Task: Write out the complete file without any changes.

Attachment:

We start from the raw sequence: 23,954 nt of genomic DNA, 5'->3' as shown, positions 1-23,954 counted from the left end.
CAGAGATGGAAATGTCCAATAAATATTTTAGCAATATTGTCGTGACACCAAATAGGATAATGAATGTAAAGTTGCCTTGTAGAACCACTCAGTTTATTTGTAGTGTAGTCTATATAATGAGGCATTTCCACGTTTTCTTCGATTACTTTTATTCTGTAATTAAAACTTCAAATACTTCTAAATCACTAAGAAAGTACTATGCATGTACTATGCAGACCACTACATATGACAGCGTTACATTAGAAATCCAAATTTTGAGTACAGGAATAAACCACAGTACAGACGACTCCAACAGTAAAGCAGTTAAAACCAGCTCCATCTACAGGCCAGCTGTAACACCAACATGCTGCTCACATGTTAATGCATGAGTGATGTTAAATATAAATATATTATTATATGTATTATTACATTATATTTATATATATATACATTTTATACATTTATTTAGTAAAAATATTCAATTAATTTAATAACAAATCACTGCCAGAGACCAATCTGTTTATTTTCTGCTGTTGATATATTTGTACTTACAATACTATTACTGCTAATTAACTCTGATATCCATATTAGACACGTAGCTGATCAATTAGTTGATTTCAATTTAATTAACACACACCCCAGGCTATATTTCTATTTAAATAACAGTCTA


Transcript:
We start from the raw sequence: 23,954 nt of genomic DNA, 5'->3' as shown, positions 1-23,954 counted from the left end.
CAGAGATGGAAATGTCCAATAAATATTTTAGCAATATTGTCGTGACACCAAATAGGATAATGAATGTAAAGTTGCCTTGTAGAACCACTCAGTTTATTTGTAGTGTAGTCTATATAATGAGGCATTTCCACGTTTTCTTCGATTACTTTTATTCTGTAATTAAAACTTCAAATACTTCTAAATCACTAAGAAAGTACTATGCATGTACTATGCAGACCACTACATATGACAGCGTTACATTAGAAATCCAAATTTTGAGTACAGGAATAAACCACAGTACAGACGACTCCAACAGTAAAGCAGTTAAAACCAGCTCCATCTACAGGCCAGCTGTAACACCAACATGCTGCTCACATGTTAATGCATGAGTGATGTTAAATATAAATATATTATTATATGTATTATTACATTATATTTATATATATATACATTTTATACATTTATTTAGTAAAAATATTCAATTAATTTAATAACAAATCACTGCCAGAGACCAATCTGTTTATTTTCTGCTGTTGATATATTTGTACTTACAATACTATTACTGCTAATTAACTCTGATATCCATATTAGACACGTAGCTGATCAATTAGTTGATTTCAATTTAATTAACACACACCCCAGGCTATATTTCTATTTAAATAACAGTCTA